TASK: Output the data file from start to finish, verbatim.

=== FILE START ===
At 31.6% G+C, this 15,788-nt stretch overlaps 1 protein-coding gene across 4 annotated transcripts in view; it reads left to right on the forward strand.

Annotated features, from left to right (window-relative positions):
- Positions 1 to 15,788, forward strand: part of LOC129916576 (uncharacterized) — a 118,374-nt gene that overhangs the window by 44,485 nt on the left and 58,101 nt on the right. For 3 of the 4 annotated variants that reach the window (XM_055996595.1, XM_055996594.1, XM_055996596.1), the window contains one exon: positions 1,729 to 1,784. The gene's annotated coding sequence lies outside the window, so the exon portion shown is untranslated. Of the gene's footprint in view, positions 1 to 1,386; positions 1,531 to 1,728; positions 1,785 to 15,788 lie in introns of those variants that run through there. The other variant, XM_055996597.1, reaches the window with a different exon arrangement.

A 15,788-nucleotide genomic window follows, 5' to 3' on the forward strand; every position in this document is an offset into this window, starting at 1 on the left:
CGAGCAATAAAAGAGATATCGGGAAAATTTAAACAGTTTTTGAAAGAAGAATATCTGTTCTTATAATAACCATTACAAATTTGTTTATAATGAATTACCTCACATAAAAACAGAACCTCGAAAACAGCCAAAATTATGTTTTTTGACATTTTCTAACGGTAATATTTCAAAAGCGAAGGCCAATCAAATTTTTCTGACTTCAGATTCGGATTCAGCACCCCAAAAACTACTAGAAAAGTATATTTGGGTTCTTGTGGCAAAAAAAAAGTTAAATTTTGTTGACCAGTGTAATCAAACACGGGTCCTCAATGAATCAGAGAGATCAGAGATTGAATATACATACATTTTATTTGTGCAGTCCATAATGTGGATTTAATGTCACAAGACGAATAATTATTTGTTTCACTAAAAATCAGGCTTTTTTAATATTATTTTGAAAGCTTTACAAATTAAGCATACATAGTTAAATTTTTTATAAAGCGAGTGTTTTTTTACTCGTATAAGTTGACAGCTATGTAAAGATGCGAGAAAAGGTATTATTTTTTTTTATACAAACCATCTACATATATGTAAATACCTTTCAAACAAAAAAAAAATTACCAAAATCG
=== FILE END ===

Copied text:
At 31.6% G+C, this 15,788-nt stretch overlaps 1 protein-coding gene across 4 annotated transcripts in view; it reads left to right on the forward strand.

Annotated features, from left to right (window-relative positions):
- Positions 1 to 15,788, forward strand: part of LOC129916576 (uncharacterized) — a 118,374-nt gene that overhangs the window by 44,485 nt on the left and 58,101 nt on the right. For 3 of the 4 annotated variants that reach the window (XM_055996595.1, XM_055996594.1, XM_055996596.1), the window contains one exon: positions 1,729 to 1,784. The gene's annotated coding sequence lies outside the window, so the exon portion shown is untranslated. Of the gene's footprint in view, positions 1 to 1,386; positions 1,531 to 1,728; positions 1,785 to 15,788 lie in introns of those variants that run through there. The other variant, XM_055996597.1, reaches the window with a different exon arrangement.

A 15,788-nucleotide genomic window follows, 5' to 3' on the forward strand; every position in this document is an offset into this window, starting at 1 on the left:
CGAGCAATAAAAGAGATATCGGGAAAATTTAAACAGTTTTTGAAAGAAGAATATCTGTTCTTATAATAACCATTACAAATTTGTTTATAATGAATTACCTCACATAAAAACAGAACCTCGAAAACAGCCAAAATTATGTTTTTTGACATTTTCTAACGGTAATATTTCAAAAGCGAAGGCCAATCAAATTTTTCTGACTTCAGATTCGGATTCAGCACCCCAAAAACTACTAGAAAAGTATATTTGGGTTCTTGTGGCAAAAAAAAAGTTAAATTTTGTTGACCAGTGTAATCAAACACGGGTCCTCAATGAATCAGAGAGATCAGAGATTGAATATACATACATTTTATTTGTGCAGTCCATAATGTGGATTTAATGTCACAAGACGAATAATTATTTGTTTCACTAAAAATCAGGCTTTTTTAATATTATTTTGAAAGCTTTACAAATTAAGCATACATAGTTAAATTTTTTATAAAGCGAGTGTTTTTTTACTCGTATAAGTTGACAGCTATGTAAAGATGCGAGAAAAGGTATTATTTTTTTTTATACAAACCATCTACATATATGTAAATACCTTTCAAACAAAAAAAAAATTACCAAAATCG